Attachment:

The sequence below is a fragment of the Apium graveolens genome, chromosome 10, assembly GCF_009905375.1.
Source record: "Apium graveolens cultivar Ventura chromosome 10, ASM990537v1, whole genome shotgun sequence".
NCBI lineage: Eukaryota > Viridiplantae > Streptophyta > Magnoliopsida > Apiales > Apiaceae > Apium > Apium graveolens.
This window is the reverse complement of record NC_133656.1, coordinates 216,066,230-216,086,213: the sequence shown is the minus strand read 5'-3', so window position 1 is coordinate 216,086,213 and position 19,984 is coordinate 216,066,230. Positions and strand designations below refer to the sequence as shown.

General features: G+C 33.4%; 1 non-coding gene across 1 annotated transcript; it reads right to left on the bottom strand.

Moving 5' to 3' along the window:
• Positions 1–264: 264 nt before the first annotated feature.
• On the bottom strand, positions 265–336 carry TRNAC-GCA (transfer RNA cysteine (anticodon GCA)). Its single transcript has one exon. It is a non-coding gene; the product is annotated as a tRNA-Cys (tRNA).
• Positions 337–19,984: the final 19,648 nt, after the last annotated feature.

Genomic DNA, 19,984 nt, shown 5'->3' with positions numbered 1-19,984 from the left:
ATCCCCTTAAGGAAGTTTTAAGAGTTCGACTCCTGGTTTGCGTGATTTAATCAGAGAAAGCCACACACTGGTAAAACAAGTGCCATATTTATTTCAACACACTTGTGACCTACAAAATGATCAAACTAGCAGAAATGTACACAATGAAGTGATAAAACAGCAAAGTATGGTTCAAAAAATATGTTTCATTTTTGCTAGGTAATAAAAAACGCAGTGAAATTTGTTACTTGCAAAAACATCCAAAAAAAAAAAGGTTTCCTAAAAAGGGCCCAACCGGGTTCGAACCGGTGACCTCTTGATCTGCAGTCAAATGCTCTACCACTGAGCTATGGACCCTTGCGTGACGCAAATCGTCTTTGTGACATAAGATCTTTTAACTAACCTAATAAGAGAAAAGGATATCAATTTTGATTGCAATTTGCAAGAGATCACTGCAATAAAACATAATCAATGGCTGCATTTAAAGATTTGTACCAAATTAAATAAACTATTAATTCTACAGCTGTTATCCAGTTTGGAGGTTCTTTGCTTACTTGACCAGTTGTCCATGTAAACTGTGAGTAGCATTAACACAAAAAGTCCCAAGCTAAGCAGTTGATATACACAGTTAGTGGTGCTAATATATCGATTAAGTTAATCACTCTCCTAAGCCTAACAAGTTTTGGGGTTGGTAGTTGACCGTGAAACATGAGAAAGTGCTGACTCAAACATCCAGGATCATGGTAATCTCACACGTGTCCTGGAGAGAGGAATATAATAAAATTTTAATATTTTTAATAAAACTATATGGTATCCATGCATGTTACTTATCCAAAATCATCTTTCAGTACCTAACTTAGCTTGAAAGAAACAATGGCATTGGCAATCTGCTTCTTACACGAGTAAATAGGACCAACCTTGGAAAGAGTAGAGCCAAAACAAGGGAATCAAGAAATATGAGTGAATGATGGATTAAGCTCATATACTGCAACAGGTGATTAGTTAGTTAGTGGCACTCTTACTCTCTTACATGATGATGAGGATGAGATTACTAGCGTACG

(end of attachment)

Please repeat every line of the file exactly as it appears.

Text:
The sequence below is a fragment of the Apium graveolens genome, chromosome 10, assembly GCF_009905375.1.
Source record: "Apium graveolens cultivar Ventura chromosome 10, ASM990537v1, whole genome shotgun sequence".
NCBI lineage: Eukaryota > Viridiplantae > Streptophyta > Magnoliopsida > Apiales > Apiaceae > Apium > Apium graveolens.
This window is the reverse complement of record NC_133656.1, coordinates 216,066,230-216,086,213: the sequence shown is the minus strand read 5'-3', so window position 1 is coordinate 216,086,213 and position 19,984 is coordinate 216,066,230. Positions and strand designations below refer to the sequence as shown.

General features: G+C 33.4%; 1 non-coding gene across 1 annotated transcript; it reads right to left on the bottom strand.

Moving 5' to 3' along the window:
• Positions 1–264: 264 nt before the first annotated feature.
• On the bottom strand, positions 265–336 carry TRNAC-GCA (transfer RNA cysteine (anticodon GCA)). Its single transcript has one exon. It is a non-coding gene; the product is annotated as a tRNA-Cys (tRNA).
• Positions 337–19,984: the final 19,648 nt, after the last annotated feature.

Genomic DNA, 19,984 nt, shown 5'->3' with positions numbered 1-19,984 from the left:
ATCCCCTTAAGGAAGTTTTAAGAGTTCGACTCCTGGTTTGCGTGATTTAATCAGAGAAAGCCACACACTGGTAAAACAAGTGCCATATTTATTTCAACACACTTGTGACCTACAAAATGATCAAACTAGCAGAAATGTACACAATGAAGTGATAAAACAGCAAAGTATGGTTCAAAAAATATGTTTCATTTTTGCTAGGTAATAAAAAACGCAGTGAAATTTGTTACTTGCAAAAACATCCAAAAAAAAAAAGGTTTCCTAAAAAGGGCCCAACCGGGTTCGAACCGGTGACCTCTTGATCTGCAGTCAAATGCTCTACCACTGAGCTATGGACCCTTGCGTGACGCAAATCGTCTTTGTGACATAAGATCTTTTAACTAACCTAATAAGAGAAAAGGATATCAATTTTGATTGCAATTTGCAAGAGATCACTGCAATAAAACATAATCAATGGCTGCATTTAAAGATTTGTACCAAATTAAATAAACTATTAATTCTACAGCTGTTATCCAGTTTGGAGGTTCTTTGCTTACTTGACCAGTTGTCCATGTAAACTGTGAGTAGCATTAACACAAAAAGTCCCAAGCTAAGCAGTTGATATACACAGTTAGTGGTGCTAATATATCGATTAAGTTAATCACTCTCCTAAGCCTAACAAGTTTTGGGGTTGGTAGTTGACCGTGAAACATGAGAAAGTGCTGACTCAAACATCCAGGATCATGGTAATCTCACACGTGTCCTGGAGAGAGGAATATAATAAAATTTTAATATTTTTAATAAAACTATATGGTATCCATGCATGTTACTTATCCAAAATCATCTTTCAGTACCTAACTTAGCTTGAAAGAAACAATGGCATTGGCAATCTGCTTCTTACACGAGTAAATAGGACCAACCTTGGAAAGAGTAGAGCCAAAACAAGGGAATCAAGAAATATGAGTGAATGATGGATTAAGCTCATATACTGCAACAGGTGATTAGTTAGTTAGTGGCACTCTTACTCTCTTACATGATGATGAGGATGAGATTACTAGCGTACG